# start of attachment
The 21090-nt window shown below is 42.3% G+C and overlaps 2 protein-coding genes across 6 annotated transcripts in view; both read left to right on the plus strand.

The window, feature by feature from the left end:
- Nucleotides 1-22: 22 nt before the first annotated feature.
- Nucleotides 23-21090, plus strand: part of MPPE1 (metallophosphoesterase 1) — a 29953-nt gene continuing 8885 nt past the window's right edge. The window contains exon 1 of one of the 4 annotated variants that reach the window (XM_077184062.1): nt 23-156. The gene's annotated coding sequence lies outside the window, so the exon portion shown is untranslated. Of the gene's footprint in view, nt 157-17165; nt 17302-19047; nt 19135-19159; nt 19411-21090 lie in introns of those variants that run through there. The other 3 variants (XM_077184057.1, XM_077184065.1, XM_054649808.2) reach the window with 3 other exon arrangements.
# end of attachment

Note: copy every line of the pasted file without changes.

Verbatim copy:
The 21090-nt window shown below is 42.3% G+C and overlaps 2 protein-coding genes across 6 annotated transcripts in view; both read left to right on the plus strand.

The window, feature by feature from the left end:
- Nucleotides 1-22: 22 nt before the first annotated feature.
- Nucleotides 23-21090, plus strand: part of MPPE1 (metallophosphoesterase 1) — a 29953-nt gene continuing 8885 nt past the window's right edge. The window contains exon 1 of one of the 4 annotated variants that reach the window (XM_077184062.1): nt 23-156. The gene's annotated coding sequence lies outside the window, so the exon portion shown is untranslated. Of the gene's footprint in view, nt 157-17165; nt 17302-19047; nt 19135-19159; nt 19411-21090 lie in introns of those variants that run through there. The other 3 variants (XM_077184057.1, XM_077184065.1, XM_054649808.2) reach the window with 3 other exon arrangements.